Don't fight until you are in the ring

April 24, 2014

Do you spend a lot of energy worrying about all of the possible things that could go wrong with a given situation... only to find that those things almost never happen?

 

Does it drive you crazy, and keep you from truly enjoying yourself?

 

If you are like most people, this sort of thing happens all the time. For example, a client of mine, Dana, was recently told by her boss that he wanted to have a meeting with her. How did Dana respond? She got worried. There had been rumors of the company downsizing… was she going to be laid off? Was he going to tell her that she did a terrible job on the client presentation last week, and he was removing her from the project?

 

Dana's head was racing. She started thinking of how terrible it would be to lose her job. The job market was tough and what if she couldn’t find a new job? How could she afford her rent? Would she have to take a job in a new city that she didn’t want to live in?

 

Before the day was out, Dana was already mentally preparing to move to Boise, Idaho to take a low-paying job that she didn’t even want!When she finally went to that meeting with her boss, emotionally exhausted and bracing herself, she found that her boss actually wanted to promote her! He offered her a spot on an elite project that was important to the future of the company. Dana felt relieved, and a bit foolish for assuming the worst.

 

The moral of the story is simple: don’t fight until you are in the ring.

 

You shouldn’t battle a problem until you are face-to-face with it, like two boxers facing each other in a ring. As any boxer would tell you, no matter how clever you think you are, you usually can’t predict how things are going to play out in the ring. If you start mentally fighting your opponent before you enter the ring:

  • you end up emotionally exhausted.

  • you treat those involved as if they are already your adversaries, which alienates them and actually might eventually cause them to become your adversaries.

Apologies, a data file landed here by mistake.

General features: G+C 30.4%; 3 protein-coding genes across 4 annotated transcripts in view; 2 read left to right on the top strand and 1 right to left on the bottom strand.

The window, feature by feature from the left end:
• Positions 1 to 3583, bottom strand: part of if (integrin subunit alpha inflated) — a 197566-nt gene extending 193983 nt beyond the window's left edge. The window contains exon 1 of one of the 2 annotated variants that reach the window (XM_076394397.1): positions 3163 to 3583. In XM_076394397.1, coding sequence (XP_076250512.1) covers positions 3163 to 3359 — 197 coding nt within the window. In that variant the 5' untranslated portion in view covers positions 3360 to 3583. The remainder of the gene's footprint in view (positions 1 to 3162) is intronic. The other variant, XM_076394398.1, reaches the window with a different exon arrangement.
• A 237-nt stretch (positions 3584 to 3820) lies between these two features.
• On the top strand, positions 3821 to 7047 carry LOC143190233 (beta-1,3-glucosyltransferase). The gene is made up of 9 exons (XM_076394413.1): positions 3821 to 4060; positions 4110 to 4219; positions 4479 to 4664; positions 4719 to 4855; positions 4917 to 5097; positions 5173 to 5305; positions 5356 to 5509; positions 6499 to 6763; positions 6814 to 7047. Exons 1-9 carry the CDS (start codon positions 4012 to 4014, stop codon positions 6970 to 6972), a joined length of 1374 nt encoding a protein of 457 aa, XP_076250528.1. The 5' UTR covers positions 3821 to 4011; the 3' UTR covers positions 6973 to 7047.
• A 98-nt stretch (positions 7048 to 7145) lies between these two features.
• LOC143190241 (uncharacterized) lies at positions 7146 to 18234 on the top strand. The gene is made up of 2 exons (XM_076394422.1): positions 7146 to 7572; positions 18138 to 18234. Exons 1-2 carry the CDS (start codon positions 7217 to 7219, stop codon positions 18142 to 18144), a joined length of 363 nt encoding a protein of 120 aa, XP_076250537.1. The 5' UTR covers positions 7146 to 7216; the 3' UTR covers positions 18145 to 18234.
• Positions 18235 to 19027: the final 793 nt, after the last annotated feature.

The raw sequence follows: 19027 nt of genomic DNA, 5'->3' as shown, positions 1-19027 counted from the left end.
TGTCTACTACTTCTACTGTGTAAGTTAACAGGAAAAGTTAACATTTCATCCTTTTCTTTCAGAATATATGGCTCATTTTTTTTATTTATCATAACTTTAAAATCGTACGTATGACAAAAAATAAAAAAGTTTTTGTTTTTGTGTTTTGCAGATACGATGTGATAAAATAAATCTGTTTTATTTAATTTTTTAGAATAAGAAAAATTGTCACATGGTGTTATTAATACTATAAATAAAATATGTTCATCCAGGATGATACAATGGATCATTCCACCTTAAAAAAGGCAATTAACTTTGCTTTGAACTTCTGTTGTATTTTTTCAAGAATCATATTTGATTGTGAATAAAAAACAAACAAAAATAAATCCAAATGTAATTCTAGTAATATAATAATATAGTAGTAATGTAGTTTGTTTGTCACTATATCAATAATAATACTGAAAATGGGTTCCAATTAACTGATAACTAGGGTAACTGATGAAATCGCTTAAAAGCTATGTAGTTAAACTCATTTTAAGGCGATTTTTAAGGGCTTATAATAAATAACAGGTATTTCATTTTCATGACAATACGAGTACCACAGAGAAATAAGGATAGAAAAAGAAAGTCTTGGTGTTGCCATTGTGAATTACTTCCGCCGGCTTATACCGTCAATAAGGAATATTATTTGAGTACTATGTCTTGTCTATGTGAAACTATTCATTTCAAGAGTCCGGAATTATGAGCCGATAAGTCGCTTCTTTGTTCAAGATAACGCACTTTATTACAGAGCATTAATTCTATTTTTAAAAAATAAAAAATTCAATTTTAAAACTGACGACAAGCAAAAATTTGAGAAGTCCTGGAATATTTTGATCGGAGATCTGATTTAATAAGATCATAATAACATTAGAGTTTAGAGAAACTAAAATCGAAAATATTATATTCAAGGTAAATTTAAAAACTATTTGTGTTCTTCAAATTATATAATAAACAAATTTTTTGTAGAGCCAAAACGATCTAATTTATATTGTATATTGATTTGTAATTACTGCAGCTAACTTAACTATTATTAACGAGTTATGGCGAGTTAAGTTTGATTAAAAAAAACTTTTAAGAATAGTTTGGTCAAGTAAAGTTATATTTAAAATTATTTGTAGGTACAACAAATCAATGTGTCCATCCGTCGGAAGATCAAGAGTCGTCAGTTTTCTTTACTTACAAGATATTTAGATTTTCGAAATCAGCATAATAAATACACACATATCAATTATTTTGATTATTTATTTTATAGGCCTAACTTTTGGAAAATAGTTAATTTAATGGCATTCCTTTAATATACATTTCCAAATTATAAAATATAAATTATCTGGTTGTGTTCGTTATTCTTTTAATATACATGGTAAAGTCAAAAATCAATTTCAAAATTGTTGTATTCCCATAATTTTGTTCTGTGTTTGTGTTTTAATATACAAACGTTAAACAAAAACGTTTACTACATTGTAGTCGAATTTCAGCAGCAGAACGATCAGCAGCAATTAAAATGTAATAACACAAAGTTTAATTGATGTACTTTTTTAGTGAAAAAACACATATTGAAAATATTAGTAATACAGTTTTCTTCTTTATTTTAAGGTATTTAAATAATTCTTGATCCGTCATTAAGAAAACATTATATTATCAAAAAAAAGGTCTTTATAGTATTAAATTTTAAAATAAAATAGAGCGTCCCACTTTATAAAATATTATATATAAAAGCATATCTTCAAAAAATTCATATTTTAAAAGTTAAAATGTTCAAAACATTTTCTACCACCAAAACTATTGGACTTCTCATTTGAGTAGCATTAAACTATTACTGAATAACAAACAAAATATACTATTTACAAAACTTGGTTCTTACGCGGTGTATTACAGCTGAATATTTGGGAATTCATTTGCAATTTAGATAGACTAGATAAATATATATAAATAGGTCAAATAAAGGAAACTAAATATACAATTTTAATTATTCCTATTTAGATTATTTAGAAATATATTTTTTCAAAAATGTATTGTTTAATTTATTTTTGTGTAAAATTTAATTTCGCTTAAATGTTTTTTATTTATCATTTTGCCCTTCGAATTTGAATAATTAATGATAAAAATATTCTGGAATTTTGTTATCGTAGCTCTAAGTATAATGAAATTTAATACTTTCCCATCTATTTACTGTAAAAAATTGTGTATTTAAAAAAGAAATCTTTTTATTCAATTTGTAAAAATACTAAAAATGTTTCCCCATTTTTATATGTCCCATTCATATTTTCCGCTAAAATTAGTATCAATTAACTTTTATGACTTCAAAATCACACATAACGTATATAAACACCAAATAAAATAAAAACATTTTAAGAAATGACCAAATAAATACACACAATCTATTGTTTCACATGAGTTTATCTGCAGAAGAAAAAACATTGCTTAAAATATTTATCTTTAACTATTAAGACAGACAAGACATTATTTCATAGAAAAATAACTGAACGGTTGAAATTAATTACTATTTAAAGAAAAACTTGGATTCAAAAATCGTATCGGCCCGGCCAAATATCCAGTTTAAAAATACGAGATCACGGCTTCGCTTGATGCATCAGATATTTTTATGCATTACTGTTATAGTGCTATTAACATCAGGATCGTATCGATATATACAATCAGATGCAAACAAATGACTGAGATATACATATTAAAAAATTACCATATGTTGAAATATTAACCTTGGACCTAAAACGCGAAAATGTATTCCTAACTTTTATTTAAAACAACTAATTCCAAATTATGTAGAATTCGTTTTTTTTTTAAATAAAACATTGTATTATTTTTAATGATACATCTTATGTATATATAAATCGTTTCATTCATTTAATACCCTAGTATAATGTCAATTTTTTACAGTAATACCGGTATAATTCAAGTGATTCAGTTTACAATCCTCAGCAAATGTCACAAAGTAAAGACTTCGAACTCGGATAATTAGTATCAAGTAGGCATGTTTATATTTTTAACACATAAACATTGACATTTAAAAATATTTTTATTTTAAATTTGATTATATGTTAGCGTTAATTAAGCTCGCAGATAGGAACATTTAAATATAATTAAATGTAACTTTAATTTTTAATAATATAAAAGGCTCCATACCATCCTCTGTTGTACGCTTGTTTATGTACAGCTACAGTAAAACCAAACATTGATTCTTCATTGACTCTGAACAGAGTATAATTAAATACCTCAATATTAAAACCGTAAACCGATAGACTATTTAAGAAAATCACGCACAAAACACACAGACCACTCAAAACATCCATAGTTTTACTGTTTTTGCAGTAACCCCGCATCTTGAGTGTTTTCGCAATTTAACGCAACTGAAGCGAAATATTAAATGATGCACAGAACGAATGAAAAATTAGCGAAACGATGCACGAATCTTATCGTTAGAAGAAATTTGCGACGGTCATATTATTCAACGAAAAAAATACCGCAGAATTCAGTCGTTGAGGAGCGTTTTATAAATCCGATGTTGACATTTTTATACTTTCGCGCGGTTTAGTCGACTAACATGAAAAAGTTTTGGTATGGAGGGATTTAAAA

• you can’t be responsive to the actual situation at hand.

 

The solution, then, is to be present in the moment, responding to what happens instead of what you predict will happen.

 

Here are a few quick steps that, if practiced, can help you do this:

 

1. Know what worry feels like

A pit in your stomach, an inability to concentrate on anything else, a sense of doom… what does “worry” feel like to you? Pay attention, and you will have the answer. Pay even more attention, and you will start to notice when those feelings appear. This is crucial. If you can notice when you are in a worry storm, you can then do something about it.

 

2. Ask yourself “is this the truth… or my overly-active imagination?”

In Dana’s case, she didn’t really know why her boss requested the meeting. Sure, there were rumors of downsizing in the company, but the rest was her imagination. Admitting that you are being a creative daydreamer (or day-nightmare-er!) on a negative imagination bender helps you see the situation more objectively.

 

3. Imagine a different possible outcome

You now see that your worries come mostly from your imagination… so what is stopping you from imagining something better? Think of one positive outcome that could happen instead. For example, Dana could have imagined that her boss was going to tell her how pleased he was with her work. Which, incidentally, was what actually happened.

 

4. Practice Step #3

Each time you feel the same old worry come back, stop and imagine a positive outcome. It may seem unnatural at first. Stick with it. As you get better and better, you will find that it’s actually, *gasp*, fun!

 

Note that I am not saying that you should live in a fantasyland, or not be prepared for a variety of outcomes in life. It’s a good idea to have some extra money saved and a sense of what you would do if your boss fired you today. But it is tremendously wasteful to spend vast amounts of time and energy solving imaginary problems that will never happen. Spend that energy instead solving problems you DO have!

 

Where in your life are you bracing for something bad to happen? Your upcoming presentation this week? A difficult conversation you need to have with your partner? Your trip home to see your mother?

 

Write me a note and share, and I will help you figure out how to curb your worrying!

 

Love,

 

 

 

 

Image courtesy of Peter Gordon

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Copyright Samantha Sutton, Ph.D., 2016

Samantha Sutton, Ph.D. is a life coach, career coach, relationship coach, and executive coach. Samantha is committed to helping her clients achieve successful, passionate careers, find love, fix marriages, build strong relationships, master time management, develop their minds to overcome limiting thinking and emotions like anxiety or anger, change bad habits and create new ones, or take on any goal. Samantha works with clients in New York City (NYC), Boston, Los Angeles (LA), San Francisco (SF), Chicago, Toronto, Massachusetts (MA), California (CA), Pennsylvania (PA), Texas (TX), Washington, DC, London, and all over the world.